Beginning about 2.6 million years ago, giant primates almost 10 feet tall weighing 551 pounds roamed the plains of southern China. Gigantopithecus blacki (G. blacki) towered over today’s largest monkeys by about five feet and is believed to be the largest primate to ever roam the Earth. However, it went extinct just as other primates–like orangutans–were thriving.
Now, a team of scientists from China, Australia, and the United States believe that this giant ape went extinct between 295,000 and 215,000 years ago because it could not adapt its food preferences and behaviors and was vulnerable to extreme changes in the planet’s climate. The findings are detailed in a study published January 10 in the journal Nature.
“The story of G. blacki is an enigma in paleontology–how could such a mighty creature go extinct at a time when other primates were adapting and surviving? The unresolved cause of its disappearance has become the Holy Grail in this discipline,” Yingqi Zhang, study co-author and Institute of Vertebrate Palaeontology and Palaeoanthropology at the Chinese Academy of Sciences (IVPP) paleontologist, said in a statement.
Roughly 700,000 to 600,000 years ago, the rich forest environment that G. blacki lived in began to change. The new study proposes that as Earth’s four seasons began to strengthen and G. blacki’s habitat saw more variability in temperature and precipitation, the structure of these forest communities began to change.
In response, G. blacki’s close relatives the orangutans adapted their habitat preferences, behavior, and size over time. However, G. blacki was not quite as nimble. Based on its dental anatomy, these giant apes were herbivores that had adapted to eat fibrous foods like fruits. However, when its favorite food sources were not available, the team believes that G. blacki relied on a less nutritious backup source of sustenance, decreasing the diversity of its food. They likely suffered from a reduced geographic range for foraging, became less mobile, and saw chronic stress and dwindling numbers.
“G. blacki was the ultimate specialist, compared to the more agile adapters like orangutans, and this ultimately led to its demise,” said Zhang.
Honing in on a date
G. blacki left behind roughly 2,000 fossilized teeth and four jawbones that helped paleontologists put together the story of G. blacki’s time on Earth, but more precise dating of these remains was needed to determine its extinction story. To find definitive evidence of their extinction, the team took on a large-scale project that explored 22 cave sites in a wide region of Guangxi Province in southern China.
Determining the exact time when a species disappears from the fossil record helps paleontologists determine a timeframe that they can work to rebuild from other evidence.
“Without robust dating, you are simply looking for clues in the wrong places,” Kira Westaway, a study co-author and geochronologist at Macquarie University in Australia, said in a statement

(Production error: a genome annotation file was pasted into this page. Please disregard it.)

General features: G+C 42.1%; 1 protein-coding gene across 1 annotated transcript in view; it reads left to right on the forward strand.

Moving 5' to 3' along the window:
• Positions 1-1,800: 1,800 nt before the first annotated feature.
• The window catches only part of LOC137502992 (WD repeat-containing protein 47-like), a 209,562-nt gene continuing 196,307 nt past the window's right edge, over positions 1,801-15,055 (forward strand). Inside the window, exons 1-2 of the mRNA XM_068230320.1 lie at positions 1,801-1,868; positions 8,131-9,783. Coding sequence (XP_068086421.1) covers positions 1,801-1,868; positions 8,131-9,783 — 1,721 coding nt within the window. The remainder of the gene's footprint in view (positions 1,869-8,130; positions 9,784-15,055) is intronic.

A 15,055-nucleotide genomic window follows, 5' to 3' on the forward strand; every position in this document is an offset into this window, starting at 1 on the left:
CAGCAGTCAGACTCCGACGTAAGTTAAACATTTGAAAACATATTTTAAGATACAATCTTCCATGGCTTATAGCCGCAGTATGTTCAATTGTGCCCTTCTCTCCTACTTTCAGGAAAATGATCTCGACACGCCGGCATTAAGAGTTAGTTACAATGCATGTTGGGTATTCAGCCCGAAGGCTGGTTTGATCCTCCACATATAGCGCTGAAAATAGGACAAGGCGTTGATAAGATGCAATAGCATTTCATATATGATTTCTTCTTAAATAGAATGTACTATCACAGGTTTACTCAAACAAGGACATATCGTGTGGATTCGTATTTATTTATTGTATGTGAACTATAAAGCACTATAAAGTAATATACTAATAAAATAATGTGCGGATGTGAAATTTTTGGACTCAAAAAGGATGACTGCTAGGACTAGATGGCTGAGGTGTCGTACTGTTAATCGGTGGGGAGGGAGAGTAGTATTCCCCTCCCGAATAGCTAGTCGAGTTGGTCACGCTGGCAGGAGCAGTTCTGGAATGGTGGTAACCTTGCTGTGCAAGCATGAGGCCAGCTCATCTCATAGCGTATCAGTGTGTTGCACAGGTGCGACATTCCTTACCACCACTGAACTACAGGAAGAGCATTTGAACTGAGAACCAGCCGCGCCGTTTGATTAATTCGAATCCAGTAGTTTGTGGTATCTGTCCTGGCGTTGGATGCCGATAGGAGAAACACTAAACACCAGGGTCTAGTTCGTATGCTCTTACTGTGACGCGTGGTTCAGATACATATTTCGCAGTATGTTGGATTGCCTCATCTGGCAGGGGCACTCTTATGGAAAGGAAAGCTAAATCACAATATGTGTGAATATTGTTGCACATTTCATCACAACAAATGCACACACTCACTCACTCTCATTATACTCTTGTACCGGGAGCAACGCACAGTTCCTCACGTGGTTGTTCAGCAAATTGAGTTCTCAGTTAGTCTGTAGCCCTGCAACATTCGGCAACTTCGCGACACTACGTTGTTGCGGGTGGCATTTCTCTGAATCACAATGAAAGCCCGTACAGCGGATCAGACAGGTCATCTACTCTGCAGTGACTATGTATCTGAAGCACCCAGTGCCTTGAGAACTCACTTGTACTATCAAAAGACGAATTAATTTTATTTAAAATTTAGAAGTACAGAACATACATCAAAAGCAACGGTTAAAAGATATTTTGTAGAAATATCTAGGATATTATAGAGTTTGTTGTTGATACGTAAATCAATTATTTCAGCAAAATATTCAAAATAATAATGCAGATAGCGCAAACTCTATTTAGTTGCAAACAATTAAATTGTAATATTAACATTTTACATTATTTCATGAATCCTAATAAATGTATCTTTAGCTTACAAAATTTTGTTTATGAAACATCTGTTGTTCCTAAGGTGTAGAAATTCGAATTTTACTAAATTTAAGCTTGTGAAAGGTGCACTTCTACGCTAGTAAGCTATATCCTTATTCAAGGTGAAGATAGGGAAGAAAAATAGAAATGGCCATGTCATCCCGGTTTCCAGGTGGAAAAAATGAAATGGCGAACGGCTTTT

In the study, the team used six dating techniques the samples of cave sediments and teeth fossils. The techniques produced 157 radiometric ages that were combined with eight sources of environmental and behavioral evidence. They took this combined figure and applied it to 11 caves that had evidence of G blacki in them and 11 caves of a similar age range that did not have any remains of G. blacki.
The primary technique that helped the team hone in on a date range was luminescence dating. It measures a light-sensitive signal that is found in the burial sediments that encased the G. blacki fossils. Uranium series and electron-spin resonance were also critical in dating the G. blacki teeth themselves.
“By direct-dating the fossil remains, we confirmed their age aligns with the luminescence sequence in the sediments where they were found, giving us a comprehensive and reliable chronology for the extinction of G. blacki,” Renaud Joannes-Boyau, a study co-author and geochronologist at Southern Cross University in Australia, said in a statement.
Building a world from teeth and pollen
Researchers also used a detailed pollen analysis to reconstruct what the plant life looked like hundreds of thousands of years ago, a stable isotope analysis of the teeth, and a detailed analysis of the cave sediments to re-create the environmental conditions leading up to the time G blacki went extinct. Trace element and dental microwear textural analysis of the apes’ teeth enabled the team to model what G. blacki’s behavior likely looked like when they were flourishing, compared to their demise.
“Teeth provide a staggering insight into the behavior of the species indicating stress, diversity of food sources, and repeated behaviors,” said Joannes-Boyau.
The dates of the fossils combined with the pollen and teeth analysis revealed that G.blacki went extinct between 295,000 and 215,000 years ago, earlier than scientists previously assumed. The team believes that studying their lack of adaptation has implications for today’s changing climate and the need for adaptation.
“With the threat of a sixth mass extinction event looming over us, there is an urgent need to understand why species go extinct,” said Westaway. “Exploring the reasons for past unresolved extinctions gives us a good starting point to understand primate resilience and the fate of other large animals, in the past and future.”